Saturday, May 27, 2006

The Democrats' Paradox

update, 6/1/06: The article I discuss below is, in fact, online, and you can read it here.

Putting aside the issue of whether it will be enough, in 2006, for Democrats to return to power in Congress solely on the strength of Republican venality and ineptitude, here's my take on the central dilemma the party faces:

To achieve partisan ends, they must eschew partisan means.

In other words, if they ever hope to again have a sustainable majority, the Democrats have to stop acting like Democrats. I'm not referring to the usual MSM-regurgitated critiques: the lack of a single voice, the muddled message, the schizophrenia (as if any major party at any time could avoid that). I mean the interest-group stridency below *and* the reflexive trimming and self-preservation above. Most of all, if they want to lead, prominent Democrats must stop being afraid of getting out in front of public opinion--and if we hope that others not online or intensely engaged in politics will follow, we need to stop being so damn condescending to our countrymen and -women.

What brings all this up? A piece in the current New Yorker, which details the ongoing struggle between the moderates and the true believers. (The article isn't online, but here is a Q&A with the author.) The story begins with a lot of the usual disingenuous arguments that annoy progressives about media portrayals of Democrats: shots at the Kerry campaign, an unsubstantiated jab at Howard Dean, etc. In that sense, it's annoying to read. But toward the end of the piece, the author makes two points that I found very disturbing--as, I think, should any progressive who hopes to see Democratic victories in 2006 and 2008.

The first, which has been talked to death everywhere else so I won't delve too deeply into it here, was the author's perception--one that, sadly, strikes me as accurate--that progressive activists just aren't very interested in issues of national security and particularly the struggle against Islamofascism.

These people--maybe it's a New York City thing--should be burning with outrage that we haven't caught bin Laden, that we haven't cracked down on financing for terror networks among our "allies" (and creditors, which probably explains things) in the region. They should be asking why we haven't even tried (to my knowledge) to create means of cultural outreach to the Arab world, to show them that America represents more than military power, to replicate the idealism of the Peace Corps and related efforts that helped win hearts, hearths and minds in the Third World, to really get smart about how we try to spread our ideas and ideals in that world rather than just giving it to Karen Hughes and Madison Avenue types with ties to Republican donors.

They should be asking why the president never called on his country to get personally involved in the effort, whether through writing letters to soldiers or setting up pen-pal programs with Iraqi schoolchildren, or even for some kind of new GI Bill for returning troops. If this is a "Long War," we'd better be trying to win it with more than military power.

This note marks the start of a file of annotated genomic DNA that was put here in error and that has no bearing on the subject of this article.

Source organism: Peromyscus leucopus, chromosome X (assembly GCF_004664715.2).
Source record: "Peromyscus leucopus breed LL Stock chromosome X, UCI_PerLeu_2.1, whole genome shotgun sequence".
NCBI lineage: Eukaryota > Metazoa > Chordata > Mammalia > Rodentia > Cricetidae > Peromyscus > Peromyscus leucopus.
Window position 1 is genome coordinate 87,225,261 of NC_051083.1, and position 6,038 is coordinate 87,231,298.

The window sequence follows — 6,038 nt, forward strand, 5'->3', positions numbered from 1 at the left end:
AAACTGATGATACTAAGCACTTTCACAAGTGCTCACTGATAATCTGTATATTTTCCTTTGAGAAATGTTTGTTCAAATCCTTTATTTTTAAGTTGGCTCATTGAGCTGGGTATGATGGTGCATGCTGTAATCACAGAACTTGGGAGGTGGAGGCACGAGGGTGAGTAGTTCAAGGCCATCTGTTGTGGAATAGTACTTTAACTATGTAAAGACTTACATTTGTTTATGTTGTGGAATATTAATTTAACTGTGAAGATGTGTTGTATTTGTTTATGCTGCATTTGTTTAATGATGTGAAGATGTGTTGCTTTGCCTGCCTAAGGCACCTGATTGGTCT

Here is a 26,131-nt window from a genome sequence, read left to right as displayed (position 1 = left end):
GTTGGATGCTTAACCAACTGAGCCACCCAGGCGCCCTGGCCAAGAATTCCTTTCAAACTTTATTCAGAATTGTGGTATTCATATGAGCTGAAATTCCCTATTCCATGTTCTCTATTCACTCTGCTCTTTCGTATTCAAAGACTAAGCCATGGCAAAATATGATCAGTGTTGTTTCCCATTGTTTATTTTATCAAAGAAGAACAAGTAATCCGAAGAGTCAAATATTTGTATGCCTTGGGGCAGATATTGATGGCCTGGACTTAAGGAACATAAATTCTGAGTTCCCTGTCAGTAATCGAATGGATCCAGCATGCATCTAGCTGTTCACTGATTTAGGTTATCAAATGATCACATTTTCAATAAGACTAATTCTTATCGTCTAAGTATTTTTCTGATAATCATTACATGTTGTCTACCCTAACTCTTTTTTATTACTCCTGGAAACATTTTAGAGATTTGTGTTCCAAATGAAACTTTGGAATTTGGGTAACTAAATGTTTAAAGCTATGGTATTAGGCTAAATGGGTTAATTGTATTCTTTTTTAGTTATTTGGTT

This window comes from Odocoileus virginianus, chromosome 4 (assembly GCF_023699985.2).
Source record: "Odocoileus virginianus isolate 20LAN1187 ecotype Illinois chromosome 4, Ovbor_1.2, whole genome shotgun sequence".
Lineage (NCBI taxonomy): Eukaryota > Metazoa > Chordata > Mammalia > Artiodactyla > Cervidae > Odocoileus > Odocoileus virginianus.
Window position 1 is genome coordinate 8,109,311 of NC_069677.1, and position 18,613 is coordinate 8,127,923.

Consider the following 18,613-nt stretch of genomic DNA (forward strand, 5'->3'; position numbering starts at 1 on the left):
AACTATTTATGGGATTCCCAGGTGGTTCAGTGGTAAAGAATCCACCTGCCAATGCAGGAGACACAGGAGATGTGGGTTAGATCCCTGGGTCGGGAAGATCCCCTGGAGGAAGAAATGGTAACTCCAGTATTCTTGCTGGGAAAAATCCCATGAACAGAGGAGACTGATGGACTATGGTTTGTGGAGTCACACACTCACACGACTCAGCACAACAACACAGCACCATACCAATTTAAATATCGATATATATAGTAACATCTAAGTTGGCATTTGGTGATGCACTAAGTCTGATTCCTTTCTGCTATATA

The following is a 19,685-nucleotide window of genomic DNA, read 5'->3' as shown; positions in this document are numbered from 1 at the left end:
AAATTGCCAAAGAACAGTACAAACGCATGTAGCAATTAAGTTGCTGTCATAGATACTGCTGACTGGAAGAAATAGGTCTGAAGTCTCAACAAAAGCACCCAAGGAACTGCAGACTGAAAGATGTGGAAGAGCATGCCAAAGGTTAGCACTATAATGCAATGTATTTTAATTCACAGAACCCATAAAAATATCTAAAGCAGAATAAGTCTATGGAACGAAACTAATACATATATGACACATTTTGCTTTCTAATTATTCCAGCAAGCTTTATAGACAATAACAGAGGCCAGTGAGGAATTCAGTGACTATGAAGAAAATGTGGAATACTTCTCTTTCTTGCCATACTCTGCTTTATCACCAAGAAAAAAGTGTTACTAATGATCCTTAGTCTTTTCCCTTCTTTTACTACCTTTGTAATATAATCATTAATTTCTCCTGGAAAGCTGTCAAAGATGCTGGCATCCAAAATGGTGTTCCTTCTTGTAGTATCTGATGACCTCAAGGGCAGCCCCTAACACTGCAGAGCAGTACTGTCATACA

The second was his description of the abortion debate, specifically the back and forth at one recent Democratic event:

Recently, at a meeting held at the Center for American Progress... an abortion-rights activist named Rachel Laser... was impatient with the refusal of others to view abortion as a moral issue as well as a personal one. "I said at this session that there are 1.3 million abortions in this cuontry and that's too many, and it's too many for the majority of Americans," Laser... recalled. "Polls show that a majority of Americans think that abortion is morally wrong some or all of the time, and we have to address that."

After Laser spoke, the moderator asked the audience "by a show of hands, how many people here think that 1.3 million abortions is too many abortions?" As Laser remembers the moment, "It was only me and maybe one other who raised our hands. I definitely touched a nerve. The fact is that the majority of Americans are pro-choice, but the majority of Americans also sees something sad in what this procedure does."

This is political tone-deafness--not to mentin stupidity and self-sabotage--of the highest order. As I think I've written on AIS before, I'm a big fan of the Prevention First Act as both good public policy and a political masterstroke. Laser (great name; think of Dr. Evil chatting her up) gets this; we can make the conversation about the rank hypocrisy at the core of the Dobson/Robertson position on abortion, which is that they're perfectly happy to keep the number of abortions at current levels if the alternative is fewer pregnancies through greater access to contraception and sex education. Most Americans aren't ideologues or theocrats; they'd like to see fewer unwanted pregnancies and fewer terminated pregnancies. Don't the Democrats?

Some are saying that 2006 is a "competence, not ideology" election. Fair enough, and successful progressive governance will move more Americans toward our worldview. But we have to change our elitist habits, and we can't just insist on our superior morality and rectitude. The first step to changing someone's mind would seem to be acknowledging that s/he has one.

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